LONDON, May 9 – A sense of anti-climax will hang heavy over the Emirates Stadium as Arsenal and Chelsea return to Premier League action on Sunday after their dispiriting exits from the Champions League in midweek.Although the manner of Arsenal’s comprehensive semi-final defeat to Manchester United couldn’t have contrasted more with Chelsea’s agonising stoppage time loss to Barcelona, the end result was same; a nine-month quest to be crowned king of Europe for the first time terminated with the holy grail within touching distance.
Although Chelsea were closer to reaching the Rome final, the consequences for both these London rivals will be felt long after the bitter memories have started to fade.
While the history books will record that Andreas Iniesta’s away goal was the cause of Chelsea’s exit, no player or supporter at Stamford Bridge blamed anyone but Norwegian referee Tom Henning Ovrebo, who turned down four strong penalty claims by Guus Hiddink’s team.
Defeat in such controversial circumstances was too much to take for Didier Drogba, who harangued Ovrebo as he left the pitch and continued his foul-mouthed rant to a live television audience before running down the tunnel to continue his verbal assault of the referee.
Hiddink insists Drogba, who could miss Sunday’s game with an ankle injury, won’t be punished by Chelsea because he apologised publicly.
But the Ivory Coast striker and team-mate Michael Ballack, who is also accused of abusing Ovrebo, could face lengthy European bans and it remains to be seen if either will even be at Chelsea next season.
With Hiddink set to return to his role as Russia coach, there are likely to be substantial changes on the horizon for an aging team that once has fallen short in Europe once too often and Drogba and Ballack could lead the departures.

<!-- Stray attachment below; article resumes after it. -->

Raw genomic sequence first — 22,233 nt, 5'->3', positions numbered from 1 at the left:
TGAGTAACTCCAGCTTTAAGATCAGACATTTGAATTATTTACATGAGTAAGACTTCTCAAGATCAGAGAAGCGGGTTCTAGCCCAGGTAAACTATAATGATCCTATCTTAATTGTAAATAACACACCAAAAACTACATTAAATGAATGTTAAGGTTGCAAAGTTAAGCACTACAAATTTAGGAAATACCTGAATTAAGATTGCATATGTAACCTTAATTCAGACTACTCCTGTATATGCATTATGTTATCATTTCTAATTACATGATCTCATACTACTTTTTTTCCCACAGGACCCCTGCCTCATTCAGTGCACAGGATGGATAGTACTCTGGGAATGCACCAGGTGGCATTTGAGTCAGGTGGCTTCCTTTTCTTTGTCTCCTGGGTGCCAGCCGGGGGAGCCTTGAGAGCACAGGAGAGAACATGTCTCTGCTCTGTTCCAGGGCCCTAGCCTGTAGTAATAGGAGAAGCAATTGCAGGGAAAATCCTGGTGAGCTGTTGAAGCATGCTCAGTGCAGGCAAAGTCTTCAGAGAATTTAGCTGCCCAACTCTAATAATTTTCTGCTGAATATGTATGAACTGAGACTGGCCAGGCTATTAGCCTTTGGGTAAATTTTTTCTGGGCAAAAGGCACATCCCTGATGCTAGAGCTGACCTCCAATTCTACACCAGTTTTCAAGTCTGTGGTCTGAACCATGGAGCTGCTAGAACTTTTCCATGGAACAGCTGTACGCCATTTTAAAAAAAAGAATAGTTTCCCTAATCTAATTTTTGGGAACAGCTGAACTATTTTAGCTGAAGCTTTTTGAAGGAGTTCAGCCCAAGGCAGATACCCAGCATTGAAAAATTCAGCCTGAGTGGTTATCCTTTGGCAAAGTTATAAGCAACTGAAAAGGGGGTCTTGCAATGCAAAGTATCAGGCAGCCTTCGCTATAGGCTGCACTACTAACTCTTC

Hiddink knows Chelsea, six points behind leaders United, must refocus because a win this weekend would stretch their lead over fourth-placed Arsenal to nine points with only two games to play, giving the Blues a guaranteed place in the Champions League next season, while Arsenal would have to endure the qualifying stages.
"We must be strong. The players must put what happened behind them and be very energetic," Hiddink said.
Wenger expects Chelsea to find it harder to get back on track quickly than Arsenal because Hiddink’s team suffered a more crushing exit.
"I believe Chelsea have the right to be more disappointed than us because they were qualified and you could not see how Barcelona could come back," Wenger said.
"The game on Sunday will be down to the team who deals best with the disappointment, who wants it more and who has more strength of character."
While Chelsea try to recover their equilibrium, Wenger stubbornly refuses to let the obvious gulf in class between his side and United change his philosophy of youth development.
The Arsenal boss will look to strengthen his squad in the close-season but he has no intention of bringing in new faces at the expense of the club’s emerging talent.
"If you look at our team on Tuesday, our oldest player in midfield was 22. They were in the best four teams in Europe, so why should we panic?" Wenger said.
"I believe we have to take on the chin the critics, but it is down to how strongly we believe in ourselves and how good I think the team is.
"You cannot imagine that we work as we did with young players and give them a chance, then let them go.
"We are criticised because we play young players, then we are supposed to let them go when they are in a position where they start to perform at the top level? That is not acceptable."
Wenger’s hopes of closing the gap on Chelsea will be dented if Andrey Arshavin fails to recover from a virus that forced the Russian midfielder to miss two days training this week.